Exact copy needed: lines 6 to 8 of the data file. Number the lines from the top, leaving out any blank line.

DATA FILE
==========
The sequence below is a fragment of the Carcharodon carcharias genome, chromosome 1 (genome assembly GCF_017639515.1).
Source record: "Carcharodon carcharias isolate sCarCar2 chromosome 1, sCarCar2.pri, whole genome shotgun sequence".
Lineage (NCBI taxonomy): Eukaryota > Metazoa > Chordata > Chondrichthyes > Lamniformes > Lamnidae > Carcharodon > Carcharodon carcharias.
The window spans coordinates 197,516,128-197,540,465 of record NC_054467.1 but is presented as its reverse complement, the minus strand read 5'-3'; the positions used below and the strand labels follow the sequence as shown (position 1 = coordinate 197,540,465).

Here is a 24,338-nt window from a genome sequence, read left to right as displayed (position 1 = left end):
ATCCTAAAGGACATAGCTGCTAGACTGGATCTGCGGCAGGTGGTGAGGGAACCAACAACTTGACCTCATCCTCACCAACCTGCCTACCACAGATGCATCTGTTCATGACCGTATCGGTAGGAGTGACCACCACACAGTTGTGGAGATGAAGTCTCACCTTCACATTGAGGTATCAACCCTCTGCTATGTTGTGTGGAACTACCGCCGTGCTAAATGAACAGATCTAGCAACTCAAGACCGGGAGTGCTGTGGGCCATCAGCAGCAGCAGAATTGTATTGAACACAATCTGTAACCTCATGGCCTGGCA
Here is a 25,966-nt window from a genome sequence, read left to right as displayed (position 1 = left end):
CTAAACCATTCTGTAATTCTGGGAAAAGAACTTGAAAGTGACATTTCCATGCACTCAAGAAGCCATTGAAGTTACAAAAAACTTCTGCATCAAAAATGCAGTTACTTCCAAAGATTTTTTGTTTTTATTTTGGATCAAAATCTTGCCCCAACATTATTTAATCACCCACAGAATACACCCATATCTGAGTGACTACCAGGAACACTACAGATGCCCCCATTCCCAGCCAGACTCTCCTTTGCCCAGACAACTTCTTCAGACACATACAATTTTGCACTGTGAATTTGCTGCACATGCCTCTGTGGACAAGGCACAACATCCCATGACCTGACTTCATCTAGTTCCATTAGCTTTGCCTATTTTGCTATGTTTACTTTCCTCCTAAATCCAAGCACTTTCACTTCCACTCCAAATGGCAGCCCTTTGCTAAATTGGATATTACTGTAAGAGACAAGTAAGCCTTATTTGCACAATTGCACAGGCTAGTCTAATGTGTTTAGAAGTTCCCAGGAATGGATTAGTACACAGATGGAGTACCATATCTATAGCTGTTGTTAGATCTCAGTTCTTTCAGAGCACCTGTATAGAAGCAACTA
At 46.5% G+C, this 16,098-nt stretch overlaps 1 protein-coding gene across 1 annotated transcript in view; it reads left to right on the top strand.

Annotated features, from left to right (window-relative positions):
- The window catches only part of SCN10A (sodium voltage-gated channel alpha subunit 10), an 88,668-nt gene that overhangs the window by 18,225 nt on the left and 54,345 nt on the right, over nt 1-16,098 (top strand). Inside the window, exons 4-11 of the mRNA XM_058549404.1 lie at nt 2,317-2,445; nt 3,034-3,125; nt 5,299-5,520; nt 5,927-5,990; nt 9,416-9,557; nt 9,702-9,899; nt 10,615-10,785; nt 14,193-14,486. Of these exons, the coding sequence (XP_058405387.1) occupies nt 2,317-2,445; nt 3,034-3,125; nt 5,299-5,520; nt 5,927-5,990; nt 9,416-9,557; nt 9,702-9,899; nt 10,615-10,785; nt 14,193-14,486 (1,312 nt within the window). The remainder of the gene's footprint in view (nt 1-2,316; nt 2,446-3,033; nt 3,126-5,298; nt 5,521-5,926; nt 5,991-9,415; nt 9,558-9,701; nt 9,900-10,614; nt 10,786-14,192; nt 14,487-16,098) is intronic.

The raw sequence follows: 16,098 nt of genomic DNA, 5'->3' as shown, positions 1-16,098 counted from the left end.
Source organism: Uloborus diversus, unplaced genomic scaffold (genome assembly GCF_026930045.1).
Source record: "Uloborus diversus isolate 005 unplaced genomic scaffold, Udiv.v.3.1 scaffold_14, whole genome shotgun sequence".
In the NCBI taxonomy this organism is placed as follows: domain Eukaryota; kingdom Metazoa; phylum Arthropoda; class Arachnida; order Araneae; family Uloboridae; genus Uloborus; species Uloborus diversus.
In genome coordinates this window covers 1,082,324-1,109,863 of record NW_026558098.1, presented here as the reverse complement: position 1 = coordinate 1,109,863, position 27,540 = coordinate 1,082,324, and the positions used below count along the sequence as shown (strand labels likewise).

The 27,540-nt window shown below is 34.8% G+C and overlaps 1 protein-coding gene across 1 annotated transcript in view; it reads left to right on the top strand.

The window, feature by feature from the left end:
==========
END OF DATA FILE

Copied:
ATCCTAAAGGACATAGCTGCTAGACTGGATCTGCGGCAGGTGGTGAGGGAACCAACAACTTGACCTCATCCTCACCAACCTGCCTACCACAGATGCATCTGTTCATGACCGTATCGGTAGGAGTGACCACCACACAGTTGTGGAGATGAAGTCTCACCTTCACATTGAGGTATCAACCCTCTGCTATGTTGTGTGGAACTACCGCCGTGCTAAATGAACAGATCTAGCAACTCAAGACCGGGAGTGCTGTGGGCCATCAGCAGCAGCAGAATTGTATTGAACACAATCTGTAACCTCATGGCCTGGCA
Here is a 25,966-nt window from a genome sequence, read left to right as displayed (position 1 = left end):
CTAAACCATTCTGTAATTCTGGGAAAAGAACTTGAAAGTGACATTTCCATGCACTCAAGAAGCCATTGAAGTTACAAAAAACTTCTGCATCAAAAATGCAGTTACTTCCAAAGATTTTTTGTTTTTATTTTGGATCAAAATCTTGCCCCAACATTATTTAATCACCCACAGAATACACCCATATCTGAGTGACTACCAGGAACACTACAGATGCCCCCATTCCCAGCCAGACTCTCCTTTGCCCAGACAACTTCTTCAGACACATACAATTTTGCACTGTGAATTTGCTGCACATGCCTCTGTGGACAAGGCACAACATCCCATGACCTGACTTCATCTAGTTCCATTAGCTTTGCCTATTTTGCTATGTTTACTTTCCTCCTAAATCCAAGCACTTTCACTTCCACTCCAAATGGCAGCCCTTTGCTAAATTGGATATTACTGTAAGAGACAAGTAAGCCTTATTTGCACAATTGCACAGGCTAGTCTAATGTGTTTAGAAGTTCCCAGGAATGGATTAGTACACAGATGGAGTACCATATCTATAGCTGTTGTTAGATCTCAGTTCTTTCAGAGCACCTGTATAGAAGCAACTA